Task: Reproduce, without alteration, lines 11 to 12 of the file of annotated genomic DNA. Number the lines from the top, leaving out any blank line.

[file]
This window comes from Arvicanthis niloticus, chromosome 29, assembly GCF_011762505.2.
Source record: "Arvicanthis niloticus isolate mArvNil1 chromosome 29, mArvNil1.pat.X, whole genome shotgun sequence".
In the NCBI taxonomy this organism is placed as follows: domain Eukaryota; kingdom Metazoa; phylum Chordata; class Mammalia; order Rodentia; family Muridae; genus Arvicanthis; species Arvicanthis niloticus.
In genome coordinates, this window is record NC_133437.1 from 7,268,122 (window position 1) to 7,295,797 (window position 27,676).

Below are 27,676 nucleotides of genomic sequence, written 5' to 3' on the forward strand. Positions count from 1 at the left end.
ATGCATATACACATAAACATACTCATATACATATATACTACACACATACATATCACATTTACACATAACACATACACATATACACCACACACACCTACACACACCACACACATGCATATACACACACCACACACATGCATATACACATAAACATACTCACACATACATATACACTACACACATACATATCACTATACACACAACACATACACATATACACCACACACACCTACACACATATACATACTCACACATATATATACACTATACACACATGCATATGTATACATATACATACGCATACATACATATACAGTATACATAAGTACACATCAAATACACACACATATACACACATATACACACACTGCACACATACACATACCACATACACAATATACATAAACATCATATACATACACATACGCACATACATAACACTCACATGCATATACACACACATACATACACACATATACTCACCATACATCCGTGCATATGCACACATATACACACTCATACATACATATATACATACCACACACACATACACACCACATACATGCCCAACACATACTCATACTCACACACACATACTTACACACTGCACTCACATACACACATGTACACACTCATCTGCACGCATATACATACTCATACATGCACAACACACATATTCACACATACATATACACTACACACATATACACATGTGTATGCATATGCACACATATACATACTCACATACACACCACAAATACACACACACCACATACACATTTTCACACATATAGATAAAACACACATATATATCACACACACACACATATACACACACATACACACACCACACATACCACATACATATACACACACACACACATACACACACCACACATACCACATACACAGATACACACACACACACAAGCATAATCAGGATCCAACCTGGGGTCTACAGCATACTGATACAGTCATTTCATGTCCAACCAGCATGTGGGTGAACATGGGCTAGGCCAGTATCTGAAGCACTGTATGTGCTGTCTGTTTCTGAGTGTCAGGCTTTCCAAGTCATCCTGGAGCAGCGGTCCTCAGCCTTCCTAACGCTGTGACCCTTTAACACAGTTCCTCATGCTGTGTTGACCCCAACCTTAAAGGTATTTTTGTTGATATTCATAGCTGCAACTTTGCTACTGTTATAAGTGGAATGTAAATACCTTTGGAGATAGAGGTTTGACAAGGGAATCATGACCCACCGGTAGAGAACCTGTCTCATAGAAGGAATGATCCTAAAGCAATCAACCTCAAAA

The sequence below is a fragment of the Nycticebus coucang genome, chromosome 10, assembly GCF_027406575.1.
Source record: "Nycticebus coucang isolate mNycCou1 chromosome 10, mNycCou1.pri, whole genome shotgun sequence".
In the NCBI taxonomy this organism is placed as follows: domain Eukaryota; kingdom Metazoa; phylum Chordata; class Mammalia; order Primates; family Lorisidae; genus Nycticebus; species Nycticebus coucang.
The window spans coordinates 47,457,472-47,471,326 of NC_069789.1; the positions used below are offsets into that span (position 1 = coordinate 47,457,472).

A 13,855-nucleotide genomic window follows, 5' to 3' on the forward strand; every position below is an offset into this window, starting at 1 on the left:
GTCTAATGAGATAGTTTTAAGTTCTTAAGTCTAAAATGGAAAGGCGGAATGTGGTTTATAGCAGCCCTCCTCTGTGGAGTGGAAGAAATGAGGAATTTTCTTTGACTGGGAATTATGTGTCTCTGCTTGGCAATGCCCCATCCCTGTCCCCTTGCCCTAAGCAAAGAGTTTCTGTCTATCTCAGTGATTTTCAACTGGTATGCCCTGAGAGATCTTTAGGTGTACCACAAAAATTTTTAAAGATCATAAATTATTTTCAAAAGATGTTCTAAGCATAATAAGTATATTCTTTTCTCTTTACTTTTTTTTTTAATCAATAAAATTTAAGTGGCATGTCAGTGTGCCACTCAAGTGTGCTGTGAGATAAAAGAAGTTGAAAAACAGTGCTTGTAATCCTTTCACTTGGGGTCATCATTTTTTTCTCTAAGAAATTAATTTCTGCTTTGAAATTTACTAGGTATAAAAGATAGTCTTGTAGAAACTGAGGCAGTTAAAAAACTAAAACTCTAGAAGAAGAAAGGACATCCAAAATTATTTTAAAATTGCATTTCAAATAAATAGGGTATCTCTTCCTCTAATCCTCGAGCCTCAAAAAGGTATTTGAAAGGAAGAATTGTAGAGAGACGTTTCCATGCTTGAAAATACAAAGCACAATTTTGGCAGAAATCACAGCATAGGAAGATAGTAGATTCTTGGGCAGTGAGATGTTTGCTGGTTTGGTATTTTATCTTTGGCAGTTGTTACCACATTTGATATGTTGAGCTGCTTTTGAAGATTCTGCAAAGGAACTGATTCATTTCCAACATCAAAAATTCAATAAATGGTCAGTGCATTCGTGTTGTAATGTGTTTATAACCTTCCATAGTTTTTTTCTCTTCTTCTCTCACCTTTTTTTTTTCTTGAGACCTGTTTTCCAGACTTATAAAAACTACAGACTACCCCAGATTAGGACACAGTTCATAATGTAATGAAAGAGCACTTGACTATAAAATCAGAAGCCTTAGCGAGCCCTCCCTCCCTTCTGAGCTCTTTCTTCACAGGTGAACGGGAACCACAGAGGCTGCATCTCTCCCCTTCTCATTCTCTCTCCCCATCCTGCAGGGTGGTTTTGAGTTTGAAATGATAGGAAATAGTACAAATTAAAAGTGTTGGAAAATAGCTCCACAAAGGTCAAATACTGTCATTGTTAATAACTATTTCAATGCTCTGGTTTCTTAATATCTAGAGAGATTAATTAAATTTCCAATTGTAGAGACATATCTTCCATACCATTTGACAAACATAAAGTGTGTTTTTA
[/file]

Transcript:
A 13,855-nucleotide genomic window follows, 5' to 3' on the forward strand; every position below is an offset into this window, starting at 1 on the left:
GTCTAATGAGATAGTTTTAAGTTCTTAAGTCTAAAATGGAAAGGCGGAATGTGGTTTATAGCAGCCCTCCTCTGTGGAGTGGAAGAAATGAGGAATTTTCTTTGACTGGGAATTATGTGTCTCTGCTTGGCAATGCCCCATCCCTGTCCCCTTGCCCTAAGCAAAGAGTTTCTGTCTATCTCAGTGATTTTCAACTGGTATGCCCTGAGAGATCTTTAGGTGTACCACAAAAATTTTTAAAGATCATAAATTATTTTCAAAAGATGTTCTAAGCATAATAAGTATATTCTTTTCTCTTTACTTTTTTTTTTAATCAATAAAATTTAAGTGGCATGTCAGTGTGCCACTCAAGTGTGCTGTGAGATAAAAGAAGTTGAAAAACAGTGCTTGTAATCCTTTCACTTGGGGTCATCATTTTTTTCTCTAAGAAATTAATTTCTGCTTTGAAATTTACTAGGTATAAAAGATAGTCTTGTAGAAACTGAGGCAGTTAAAAAACTAAAACTCTAGAAGAAGAAAGGACATCCAAAATTATTTTAAAATTGCATTTCAAATAAATAGGGTATCTCTTCCTCTAATCCTCGAGCCTCAAAAAGGTATTTGAAAGGAAGAATTGTAGAGAGACGTTTCCATGCTTGAAAATACAAAGCACAATTTTGGCAGAAATCACAGCATAGGAAGATAGTAGATTCTTGGGCAGTGAGATGTTTGCTGGTTTGGTATTTTATCTTTGGCAGTTGTTACCACATTTGATATGTTGAGCTGCTTTTGAAGATTCTGCAAAGGAACTGATTCATTTCCAACATCAAAAATTCAATAAATGGTCAGTGCATTCGTGTTGTAATGTGTTTATAACCTTCCATAGTTTTTTTCTCTTCTTCTCTCACCTTTTTTTTTTCTTGAGACCTGTTTTCCAGACTTATAAAAACTACAGACTACCCCAGATTAGGACACAGTTCATAATGTAATGAAAGAGCACTTGACTATAAAATCAGAAGCCTTAGCGAGCCCTCCCTCCCTTCTGAGCTCTTTCTTCACAGGTGAACGGGAACCACAGAGGCTGCATCTCTCCCCTTCTCATTCTCTCTCCCCATCCTGCAGGGTGGTTTTGAGTTTGAAATGATAGGAAATAGTACAAATTAAAAGTGTTGGAAAATAGCTCCACAAAGGTCAAATACTGTCATTGTTAATAACTATTTCAATGCTCTGGTTTCTTAATATCTAGAGAGATTAATTAAATTTCCAATTGTAGAGACATATCTTCCATACCATTTGACAAACATAAAGTGTGTTTTTA